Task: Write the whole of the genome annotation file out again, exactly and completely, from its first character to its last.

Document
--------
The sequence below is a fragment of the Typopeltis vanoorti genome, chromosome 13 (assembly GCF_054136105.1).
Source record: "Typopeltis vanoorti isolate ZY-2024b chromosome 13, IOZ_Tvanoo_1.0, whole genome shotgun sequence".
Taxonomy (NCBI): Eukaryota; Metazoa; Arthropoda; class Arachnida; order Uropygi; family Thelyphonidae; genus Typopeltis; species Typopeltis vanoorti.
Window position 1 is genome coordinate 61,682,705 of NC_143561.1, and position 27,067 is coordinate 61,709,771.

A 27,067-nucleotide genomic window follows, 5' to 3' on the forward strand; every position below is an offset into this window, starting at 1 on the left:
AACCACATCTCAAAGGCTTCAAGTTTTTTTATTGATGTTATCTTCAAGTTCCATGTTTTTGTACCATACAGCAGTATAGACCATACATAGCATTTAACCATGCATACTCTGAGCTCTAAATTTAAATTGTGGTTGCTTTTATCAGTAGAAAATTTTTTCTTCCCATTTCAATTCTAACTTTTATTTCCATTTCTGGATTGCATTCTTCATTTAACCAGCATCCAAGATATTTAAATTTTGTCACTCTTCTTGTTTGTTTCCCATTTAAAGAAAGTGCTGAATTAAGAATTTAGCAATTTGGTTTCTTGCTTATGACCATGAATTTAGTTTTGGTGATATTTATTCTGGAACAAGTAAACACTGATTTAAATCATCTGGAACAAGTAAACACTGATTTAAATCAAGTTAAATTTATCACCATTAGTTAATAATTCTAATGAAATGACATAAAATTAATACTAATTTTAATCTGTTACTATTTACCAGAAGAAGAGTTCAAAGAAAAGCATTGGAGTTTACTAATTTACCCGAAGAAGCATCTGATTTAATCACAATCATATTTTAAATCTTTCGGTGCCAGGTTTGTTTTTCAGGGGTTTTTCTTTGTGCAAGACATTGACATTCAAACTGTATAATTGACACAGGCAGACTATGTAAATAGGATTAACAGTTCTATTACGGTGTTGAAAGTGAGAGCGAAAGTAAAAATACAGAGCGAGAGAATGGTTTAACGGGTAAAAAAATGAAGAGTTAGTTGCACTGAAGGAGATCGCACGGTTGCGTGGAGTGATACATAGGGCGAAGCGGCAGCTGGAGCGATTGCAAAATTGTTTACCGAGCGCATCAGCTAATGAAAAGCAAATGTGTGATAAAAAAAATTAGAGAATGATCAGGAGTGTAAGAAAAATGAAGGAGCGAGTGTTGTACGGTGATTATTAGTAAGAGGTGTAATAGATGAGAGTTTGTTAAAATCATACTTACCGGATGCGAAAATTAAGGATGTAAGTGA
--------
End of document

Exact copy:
The sequence below is a fragment of the Typopeltis vanoorti genome, chromosome 13 (assembly GCF_054136105.1).
Source record: "Typopeltis vanoorti isolate ZY-2024b chromosome 13, IOZ_Tvanoo_1.0, whole genome shotgun sequence".
Taxonomy (NCBI): Eukaryota; Metazoa; Arthropoda; class Arachnida; order Uropygi; family Thelyphonidae; genus Typopeltis; species Typopeltis vanoorti.
Window position 1 is genome coordinate 61,682,705 of NC_143561.1, and position 27,067 is coordinate 61,709,771.

A 27,067-nucleotide genomic window follows, 5' to 3' on the forward strand; every position below is an offset into this window, starting at 1 on the left:
AACCACATCTCAAAGGCTTCAAGTTTTTTTATTGATGTTATCTTCAAGTTCCATGTTTTTGTACCATACAGCAGTATAGACCATACATAGCATTTAACCATGCATACTCTGAGCTCTAAATTTAAATTGTGGTTGCTTTTATCAGTAGAAAATTTTTTCTTCCCATTTCAATTCTAACTTTTATTTCCATTTCTGGATTGCATTCTTCATTTAACCAGCATCCAAGATATTTAAATTTTGTCACTCTTCTTGTTTGTTTCCCATTTAAAGAAAGTGCTGAATTAAGAATTTAGCAATTTGGTTTCTTGCTTATGACCATGAATTTAGTTTTGGTGATATTTATTCTGGAACAAGTAAACACTGATTTAAATCATCTGGAACAAGTAAACACTGATTTAAATCAAGTTAAATTTATCACCATTAGTTAATAATTCTAATGAAATGACATAAAATTAATACTAATTTTAATCTGTTACTATTTACCAGAAGAAGAGTTCAAAGAAAAGCATTGGAGTTTACTAATTTACCCGAAGAAGCATCTGATTTAATCACAATCATATTTTAAATCTTTCGGTGCCAGGTTTGTTTTTCAGGGGTTTTTCTTTGTGCAAGACATTGACATTCAAACTGTATAATTGACACAGGCAGACTATGTAAATAGGATTAACAGTTCTATTACGGTGTTGAAAGTGAGAGCGAAAGTAAAAATACAGAGCGAGAGAATGGTTTAACGGGTAAAAAAATGAAGAGTTAGTTGCACTGAAGGAGATCGCACGGTTGCGTGGAGTGATACATAGGGCGAAGCGGCAGCTGGAGCGATTGCAAAATTGTTTACCGAGCGCATCAGCTAATGAAAAGCAAATGTGTGATAAAAAAAATTAGAGAATGATCAGGAGTGTAAGAAAAATGAAGGAGCGAGTGTTGTACGGTGATTATTAGTAAGAGGTGTAATAGATGAGAGTTTGTTAAAATCATACTTACCGGATGCGAAAATTAAGGATGTAAGTGA